The development of a "magic bullet" that could carry a therapeutic dose of drug to a target organ or tumor with high specificity is the ideal goal of targeted drug delivery. The development of such a vehicle could improve therapeutic efficacy while reducing side effects. This is of particular interest for chemotherapy administration, where the drugs have high systemic toxicity. In this proposal, novel microfluidic technology is utilized to precision engineer acoustically-active drug delivery vehicles. Currently, liposomes are utilized as one of the most effective drug carriers, although their in-vivo accumulation is relatively non-specific. We propose that by making acoustically-active liposome-like vehicles, we can overcome this nonspecificity by utilizing ultrasound to "steer" the vehicles using acoustic radiation force and then disrupt the vehicle shells to release the contents preferentially at the target site. Acoustically active drug carriers must possess a layer with drug-carrying capacity, similar as a liposome, yet at the same time, they must have a core with significantly different density and compressibility than the surrounding media - such as a gas. Vehicles with this unique multi-layer composition can be created with microfluidics. Additionally, microfluidics provides a precise way to engineer vehicles with exactly the same size, drug payload, and shell characteristics. The uniform acoustic properties of precision engineered vehicles will allow specific tuning of the ultrasound frequency for optimized acoustically-mediated delivery, and will enhance the ability of these vehicles to be used for simultaneous imaging. This proposal describes a multi step process for the development, improvement, and exploration of acoustically-active drug delivery vehicles for site-specific drug delivery. The first step in this proposal is the precision engineering of acoustically active drug delivery vehicles through the application of novel microfluidic technology. The second component consists of testing and optimizing the stability, acoustic properties, and drug release characteristics of these new vehicles, as well as examining the safety of ultrasound parameters optimized to concentrate and disrupt the vehicles. Finally, the delivery potential and biodistribution of the new vehicles will be examined with optical imaging and ultrasound. This collaboration between the principal investigators at the UNC- NCSU Joint Department of Biomedical Engineering, the UNC School of Pharmacy, and the University of California Irvine provide a unique and qualified research group with expertise in ultrasound, microbubbles, drug delivery vehicles and their drug loading and release characteristics, and microfluidics required to achieve these goals.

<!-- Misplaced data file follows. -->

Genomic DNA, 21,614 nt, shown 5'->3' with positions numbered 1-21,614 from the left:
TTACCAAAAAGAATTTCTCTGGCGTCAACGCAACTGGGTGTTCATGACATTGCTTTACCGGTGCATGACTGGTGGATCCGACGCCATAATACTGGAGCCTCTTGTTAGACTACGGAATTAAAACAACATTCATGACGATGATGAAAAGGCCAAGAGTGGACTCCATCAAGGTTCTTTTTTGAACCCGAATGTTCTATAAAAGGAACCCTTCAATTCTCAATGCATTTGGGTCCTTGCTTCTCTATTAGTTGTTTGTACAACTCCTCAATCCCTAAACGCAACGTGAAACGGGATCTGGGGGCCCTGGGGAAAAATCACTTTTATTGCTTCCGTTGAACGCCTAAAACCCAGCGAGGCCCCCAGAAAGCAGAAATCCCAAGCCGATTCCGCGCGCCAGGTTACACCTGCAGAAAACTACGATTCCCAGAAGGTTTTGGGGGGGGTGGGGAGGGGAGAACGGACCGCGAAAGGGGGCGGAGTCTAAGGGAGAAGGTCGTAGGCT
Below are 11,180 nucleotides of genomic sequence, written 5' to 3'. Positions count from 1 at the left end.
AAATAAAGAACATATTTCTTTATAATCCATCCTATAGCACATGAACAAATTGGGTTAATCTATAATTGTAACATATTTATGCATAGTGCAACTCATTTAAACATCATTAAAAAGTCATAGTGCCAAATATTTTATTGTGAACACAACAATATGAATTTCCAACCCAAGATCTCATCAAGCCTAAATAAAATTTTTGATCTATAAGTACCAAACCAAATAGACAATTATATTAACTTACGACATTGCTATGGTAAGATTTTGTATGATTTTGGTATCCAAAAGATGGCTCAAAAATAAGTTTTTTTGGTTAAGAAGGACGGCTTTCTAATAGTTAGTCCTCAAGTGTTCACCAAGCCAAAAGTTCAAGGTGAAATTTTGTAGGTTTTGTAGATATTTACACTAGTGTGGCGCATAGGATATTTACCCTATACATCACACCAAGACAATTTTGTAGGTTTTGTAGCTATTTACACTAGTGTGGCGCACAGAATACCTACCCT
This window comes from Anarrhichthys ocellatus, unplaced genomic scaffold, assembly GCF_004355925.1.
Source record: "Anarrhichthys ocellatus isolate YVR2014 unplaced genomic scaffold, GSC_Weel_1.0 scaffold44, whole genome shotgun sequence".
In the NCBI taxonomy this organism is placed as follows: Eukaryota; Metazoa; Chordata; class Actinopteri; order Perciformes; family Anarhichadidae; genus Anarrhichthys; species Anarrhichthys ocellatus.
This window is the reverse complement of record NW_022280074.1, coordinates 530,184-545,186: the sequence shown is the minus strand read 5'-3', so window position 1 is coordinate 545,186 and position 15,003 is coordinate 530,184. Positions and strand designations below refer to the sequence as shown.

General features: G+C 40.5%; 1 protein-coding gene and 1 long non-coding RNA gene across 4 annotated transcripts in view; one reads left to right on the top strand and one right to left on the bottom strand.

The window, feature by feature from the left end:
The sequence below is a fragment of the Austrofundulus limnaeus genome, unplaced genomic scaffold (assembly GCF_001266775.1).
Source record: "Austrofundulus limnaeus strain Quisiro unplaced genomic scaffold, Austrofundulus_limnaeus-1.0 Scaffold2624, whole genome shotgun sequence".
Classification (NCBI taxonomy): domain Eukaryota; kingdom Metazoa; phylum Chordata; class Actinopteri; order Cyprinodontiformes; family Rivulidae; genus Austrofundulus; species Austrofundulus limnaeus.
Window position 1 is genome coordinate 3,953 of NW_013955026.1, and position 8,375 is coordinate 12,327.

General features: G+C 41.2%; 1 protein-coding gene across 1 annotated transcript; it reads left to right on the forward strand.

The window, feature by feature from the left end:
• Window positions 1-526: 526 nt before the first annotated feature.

PROJECT NARRATIVE Our research proposes to create and test new acoustically-active delivery vehicles for site specific delivery of chemotherapeutics. These vehicles have the potential for local delivery of chemotherapy or other drugs while minimizing systemic toxicity. The success of an acoustically localized delivery system would improve therapeutic methods, reduce side effects, and improve public health.
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